Strong evidence of market abuses toward family farmers also emerged. Congress passed the Packers and Stockyards Act in1921, making it illegal for meatpackers, poultry processors and other corporations that contract with farmers to engage in “unfair, unjustly discriminatory, or deceptive” practices or to give “undue or unreasonable preference or advantage” to one farmer or rancher over another. It was a landmark piece of legislation in leveling the playing field between farmers and meatpackers.
But the situation has gotten worse, not better, for livestock farmers and ranchers. Because the U.S. Department of Agriculture (USDA), who was charged with enforcing the Packers and Stockyards Act, never clarified just what constitutes deceptive practices or unreasonable preference, the law remained woefully powerless in addressing abuses. What’s worse, more often than not, the USDA looked the other way as corporate abuses continued, as the industry consolidated, as droves of family farmers and ranchers were forced out of businesses and as factory farms multiplied.
The first glimmer of hope in nearly 90 years appeared in the 2008 Farm Bill, which required USDA to further define the Packers and Stockyards Act and ensure protections for family farmers and ranchers. Last year, USDA issued a rule—called the “GIPSA” rule—that does exactly this.
Yet corporate meat and poultry giants have been kicking and screaming, launching misinformation campaigns and generally doing all they can to prevent stronger protections for family farmers. Many of the family farmers and organizations Farm Aid has worked with for decades call this battle the most important one family farm agriculture faces. A better, healthier system of agriculture that provides a fair living for family farmers depends on fair, competitive markets and this rule could help make fair markets possible.
It isn’t enough for us to vote with our dollars, we have to raise our voices. Farm Aid, with your help, recently joined several organizations in calling on President Obama to stand up for family farmers after the House of Representatives moved to defund and dismantle the GIPSA rule completely. This summer, the U.S. Senate will debate the GIPSA rule and they need to hear the message that family farmers deserve a fair shake in the market. We’ll keep you posted throughout the summer to let you know what you can do to get the word out that family farmers deserve a level playing field and we need the GIPSA rule to help make that happen.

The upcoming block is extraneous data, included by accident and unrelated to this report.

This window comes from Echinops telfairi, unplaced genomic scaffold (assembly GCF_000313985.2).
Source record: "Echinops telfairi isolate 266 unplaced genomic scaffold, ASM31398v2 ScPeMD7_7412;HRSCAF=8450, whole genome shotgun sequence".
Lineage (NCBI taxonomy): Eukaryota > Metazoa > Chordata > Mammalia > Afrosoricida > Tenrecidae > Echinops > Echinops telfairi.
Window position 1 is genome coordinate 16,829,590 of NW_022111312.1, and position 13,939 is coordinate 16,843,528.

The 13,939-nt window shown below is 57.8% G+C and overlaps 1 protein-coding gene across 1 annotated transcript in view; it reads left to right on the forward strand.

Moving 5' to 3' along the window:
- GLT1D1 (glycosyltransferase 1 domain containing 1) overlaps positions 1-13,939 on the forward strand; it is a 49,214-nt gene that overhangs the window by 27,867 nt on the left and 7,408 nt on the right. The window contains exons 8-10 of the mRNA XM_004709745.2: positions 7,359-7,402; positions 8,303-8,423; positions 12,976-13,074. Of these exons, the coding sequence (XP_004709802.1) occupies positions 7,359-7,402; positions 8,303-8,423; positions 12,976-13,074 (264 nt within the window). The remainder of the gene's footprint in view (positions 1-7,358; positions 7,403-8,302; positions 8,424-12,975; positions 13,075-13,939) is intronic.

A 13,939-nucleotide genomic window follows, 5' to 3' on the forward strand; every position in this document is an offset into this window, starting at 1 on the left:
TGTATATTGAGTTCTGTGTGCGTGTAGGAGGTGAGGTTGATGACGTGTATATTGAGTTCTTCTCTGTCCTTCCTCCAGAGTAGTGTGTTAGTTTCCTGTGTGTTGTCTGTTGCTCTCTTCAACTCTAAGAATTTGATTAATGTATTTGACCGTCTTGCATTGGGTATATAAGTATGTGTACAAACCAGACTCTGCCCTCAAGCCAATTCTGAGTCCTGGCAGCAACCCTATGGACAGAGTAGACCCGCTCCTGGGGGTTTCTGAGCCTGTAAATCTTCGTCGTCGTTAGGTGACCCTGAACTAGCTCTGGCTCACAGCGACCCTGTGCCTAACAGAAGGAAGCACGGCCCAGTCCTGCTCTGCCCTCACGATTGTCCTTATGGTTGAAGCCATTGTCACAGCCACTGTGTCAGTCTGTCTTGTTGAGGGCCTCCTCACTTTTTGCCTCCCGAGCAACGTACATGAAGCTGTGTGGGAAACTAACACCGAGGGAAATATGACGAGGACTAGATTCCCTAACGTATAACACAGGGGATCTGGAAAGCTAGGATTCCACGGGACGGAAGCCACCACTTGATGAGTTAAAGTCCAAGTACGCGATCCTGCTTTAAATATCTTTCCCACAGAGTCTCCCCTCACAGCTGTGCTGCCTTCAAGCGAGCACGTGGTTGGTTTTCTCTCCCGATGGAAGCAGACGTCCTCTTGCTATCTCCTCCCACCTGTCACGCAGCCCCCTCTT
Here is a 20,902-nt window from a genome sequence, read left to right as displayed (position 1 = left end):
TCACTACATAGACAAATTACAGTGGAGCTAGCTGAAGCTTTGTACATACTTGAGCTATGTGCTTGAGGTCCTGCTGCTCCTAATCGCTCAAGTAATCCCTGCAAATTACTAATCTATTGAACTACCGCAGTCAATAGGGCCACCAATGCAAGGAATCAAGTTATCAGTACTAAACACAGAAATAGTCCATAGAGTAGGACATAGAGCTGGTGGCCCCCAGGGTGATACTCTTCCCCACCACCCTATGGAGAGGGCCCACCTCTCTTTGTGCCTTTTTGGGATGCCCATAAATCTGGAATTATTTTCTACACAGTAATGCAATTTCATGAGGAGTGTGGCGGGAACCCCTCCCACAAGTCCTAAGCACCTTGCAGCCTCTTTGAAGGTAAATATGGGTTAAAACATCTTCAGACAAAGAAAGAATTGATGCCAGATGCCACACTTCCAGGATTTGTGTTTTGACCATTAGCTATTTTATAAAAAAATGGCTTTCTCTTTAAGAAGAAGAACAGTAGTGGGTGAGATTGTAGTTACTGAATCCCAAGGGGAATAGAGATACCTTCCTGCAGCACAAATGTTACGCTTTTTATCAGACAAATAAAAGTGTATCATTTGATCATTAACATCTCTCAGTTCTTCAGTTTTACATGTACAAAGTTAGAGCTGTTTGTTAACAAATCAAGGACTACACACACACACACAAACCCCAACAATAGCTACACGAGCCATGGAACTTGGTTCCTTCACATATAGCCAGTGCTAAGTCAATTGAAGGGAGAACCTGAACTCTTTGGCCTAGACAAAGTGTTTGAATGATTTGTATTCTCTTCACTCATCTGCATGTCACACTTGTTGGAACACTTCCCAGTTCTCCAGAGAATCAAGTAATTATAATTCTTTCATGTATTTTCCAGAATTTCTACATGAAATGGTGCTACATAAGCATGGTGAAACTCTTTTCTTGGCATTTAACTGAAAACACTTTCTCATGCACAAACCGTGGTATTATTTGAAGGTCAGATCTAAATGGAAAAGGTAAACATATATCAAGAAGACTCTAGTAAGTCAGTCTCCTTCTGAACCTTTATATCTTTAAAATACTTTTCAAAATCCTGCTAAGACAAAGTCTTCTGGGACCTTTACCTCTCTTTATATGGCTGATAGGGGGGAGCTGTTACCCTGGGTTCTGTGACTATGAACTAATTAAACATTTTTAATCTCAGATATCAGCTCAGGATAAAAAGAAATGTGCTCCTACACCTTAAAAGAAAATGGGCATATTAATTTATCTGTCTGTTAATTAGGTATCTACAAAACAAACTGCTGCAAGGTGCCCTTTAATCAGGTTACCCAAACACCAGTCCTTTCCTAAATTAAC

Another glimmer of hope appeared in the series of workshops that were held in 2010 by the Department of Agriculture and the Department of Justice to take a look at competition issues in all the agricultural industries, from seeds to poultry to livestock. Neither the USDA nor the DOJ has followed up on those workshops, more than a year after they started. Farm groups continue to call for the USDA and DOJ to make good on all they learned at those workshops, where livestock and poultry producers stood up to make known the market abuses they suffer.
If we want a family farm system of agriculture that delivers good food and treats our family farmers fairly, there is much work to do. And to get it done, each of us is going to have to fight corporate power in our food system and beyond. We hope we can count on all of you, because as Willie says, “We all eat!”
- Check out our Ask Farm Aid on corporate concentration in agriculture from January 2010.
- Read our Farmer Hero profile of Jason Schmidt, a fifth generation Kansas farmer who raises grass-fed cattle and says, “There is a lot of personal satisfaction from knowing you are producing very healthy products and being a better environmental steward.”
- Take a look at Putting it into Practice where we decode the dizzying array of labels on food at the grocery store. Find out which labels you’ll want to actually seek out.
- One option for getting meat is to buy it at farmers markets or from a CSA. Read about our staffer’s experience with his meat CSA in this Putting it Into Practice column.